Representational State Transfer (REST) and URLs in InfoGrid
We might as well up-front about it. In our view, if there were a Nobel price for software technology, the one accomplishment that stands heads and shoulders above the rest (of at least the rest we know of) in the past 20 years or so in software-technological progress is the invention of the REST model. Many have pointed out how simple REST is, and how little it actually defines. That, in our view, is not a bug but a feature; an absolutely exceptional feature that requires true brilliance to accomplish. A consequently applied REST-ful architecture is one of the most simplifying, and consistency-enforcing architectural approaches that we are aware of.
It is also the only approach that allowed the internet to grow at the rate and to the size at which it has grown in past years. Can you imagine an internet growing at the same rate based on WS-whatever? That observation alone should give us pause.
On the other hand, it is clear that REST by itself is a great architectural principle and protocol, but of course far from sufficient to define a software architecture for InfoGrid or anything else. So we extended REST for the purposes we have for InfoGrid, all while hoping to not violate any of its core principles but add additional richness to it.
In no particular order:
- We define that behind each URL not only resides a file or two (what HTTP calls a Resource), as it is commonly assumed when discussing REST, but an object (in the object-oriented sense) that might have complex behaviors and state. On the network, the only thing we see of it is what we can observe by the use of the REST operations on it. We call this object a MeshObject.
- We notice that we often observe the same information on the web accessible through two or more separate URLs. This includes the deliberate exposure of the same (conceptual) MeshObject at different URLs, copying, cacheing, syndicating etc. Thus, we allow the same MeshObject to be exposed at different URLs, including through specific mechanism for managing Replicas along a ReplicaGraph using XPRISO.
- We notice that websites often expose the (semantically) same information at slightly differing URLs with different rendering, for example to serve different clients or audiences or client preferences. An example would be an RSS feed that contains the same information as an HTML page, each of which might further be parameterized (e.g. maximum number of items on page). We interpret this observation as clients accessing the same MeshObject, but conveying, as part of the access, preferences on the type of resource they wish to receive from the MeshObject. The MeshObject - actually, the Viewlet Framework in conjunction with the MeshObject - has a large amount of discretion on whether and how to honor those preferences.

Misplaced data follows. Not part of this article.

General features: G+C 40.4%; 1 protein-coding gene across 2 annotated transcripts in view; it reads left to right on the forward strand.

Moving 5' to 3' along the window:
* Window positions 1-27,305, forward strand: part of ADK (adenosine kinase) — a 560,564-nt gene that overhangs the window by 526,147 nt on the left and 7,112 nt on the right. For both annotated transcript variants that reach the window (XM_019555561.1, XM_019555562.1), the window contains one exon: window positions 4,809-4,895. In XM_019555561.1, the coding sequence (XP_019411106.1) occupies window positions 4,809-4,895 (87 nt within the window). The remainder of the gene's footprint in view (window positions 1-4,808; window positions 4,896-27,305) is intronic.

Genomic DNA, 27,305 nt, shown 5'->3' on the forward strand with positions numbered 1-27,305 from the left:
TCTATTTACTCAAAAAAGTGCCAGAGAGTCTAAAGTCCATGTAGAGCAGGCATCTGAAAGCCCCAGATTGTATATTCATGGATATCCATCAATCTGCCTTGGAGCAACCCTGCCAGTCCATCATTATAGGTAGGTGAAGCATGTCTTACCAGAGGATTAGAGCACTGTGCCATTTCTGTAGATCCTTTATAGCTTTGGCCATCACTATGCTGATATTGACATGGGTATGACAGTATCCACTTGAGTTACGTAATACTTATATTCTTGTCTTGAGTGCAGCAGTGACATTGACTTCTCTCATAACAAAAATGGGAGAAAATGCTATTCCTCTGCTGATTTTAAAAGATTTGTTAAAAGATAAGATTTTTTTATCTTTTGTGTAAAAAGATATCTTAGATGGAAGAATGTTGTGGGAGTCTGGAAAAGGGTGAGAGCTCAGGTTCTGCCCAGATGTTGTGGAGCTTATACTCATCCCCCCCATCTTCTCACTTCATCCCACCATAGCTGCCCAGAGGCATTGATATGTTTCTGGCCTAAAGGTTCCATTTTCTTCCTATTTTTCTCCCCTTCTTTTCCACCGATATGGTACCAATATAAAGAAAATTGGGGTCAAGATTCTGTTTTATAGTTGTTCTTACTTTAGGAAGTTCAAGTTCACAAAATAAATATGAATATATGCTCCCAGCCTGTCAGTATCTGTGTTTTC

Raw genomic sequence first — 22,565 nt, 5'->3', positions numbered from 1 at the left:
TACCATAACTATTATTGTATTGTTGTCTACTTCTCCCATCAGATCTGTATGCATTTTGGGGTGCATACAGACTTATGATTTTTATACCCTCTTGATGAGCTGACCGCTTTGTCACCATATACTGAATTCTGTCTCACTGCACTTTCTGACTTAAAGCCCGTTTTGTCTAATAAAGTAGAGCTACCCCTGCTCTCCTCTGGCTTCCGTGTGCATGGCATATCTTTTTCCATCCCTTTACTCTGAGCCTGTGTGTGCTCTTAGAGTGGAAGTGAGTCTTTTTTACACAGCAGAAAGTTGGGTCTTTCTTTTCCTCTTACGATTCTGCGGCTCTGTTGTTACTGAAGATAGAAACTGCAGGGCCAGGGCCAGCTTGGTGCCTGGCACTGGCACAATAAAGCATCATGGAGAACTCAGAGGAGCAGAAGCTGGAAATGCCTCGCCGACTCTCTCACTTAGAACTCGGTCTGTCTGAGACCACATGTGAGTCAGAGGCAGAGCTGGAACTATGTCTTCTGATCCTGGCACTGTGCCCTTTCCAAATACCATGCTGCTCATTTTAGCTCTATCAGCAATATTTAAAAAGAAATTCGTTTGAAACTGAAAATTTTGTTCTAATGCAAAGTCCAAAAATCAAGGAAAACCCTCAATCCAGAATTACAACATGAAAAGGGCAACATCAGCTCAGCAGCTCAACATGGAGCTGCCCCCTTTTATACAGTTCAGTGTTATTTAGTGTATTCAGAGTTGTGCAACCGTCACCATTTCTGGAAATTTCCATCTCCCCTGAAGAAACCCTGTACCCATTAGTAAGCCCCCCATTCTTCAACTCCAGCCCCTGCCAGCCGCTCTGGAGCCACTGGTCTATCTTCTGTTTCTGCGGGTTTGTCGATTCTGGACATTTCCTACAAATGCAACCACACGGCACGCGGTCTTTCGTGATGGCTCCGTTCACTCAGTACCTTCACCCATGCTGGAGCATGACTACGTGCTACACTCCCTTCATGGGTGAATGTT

- We observe that many hyperlinks on the web are not just tools of convenience, to say, not having to remember the URLs of certain resources, but represent semantic relationships. For example, a web page containing past-due accounts with hyperlinks to the details of each past-due customer represents the semantic relationship between the past-due amount and a customer. Hyperlinks are just the surface representation in how they are rendered for easy human consumption. Correspondingly, we designed a graph structure for MeshObjects. We then offer facilities how to render those relationships as part of the negotiation between client and MeshObject about how the returned resource should be rendered. If anything, this is probably the most conceptually substantial addition that InfoGrid brings to REST and the web.
- REST is silent on the subject of security and access control. We subscribe to the notion of REST-ful identity (the leading contender of which is OpenID) and allow MeshObjects, or mediators on their behalf, to exhibit different behavior based on the identity of the client. The InfoGrid philosophy does not care by which means a client authenticates; only that any MeshObject has the ability to determine whether a client authenticated, and as who (using a URL to - conceptually - identify the MeshObject that is the client), and based on that information, adjust its behavior.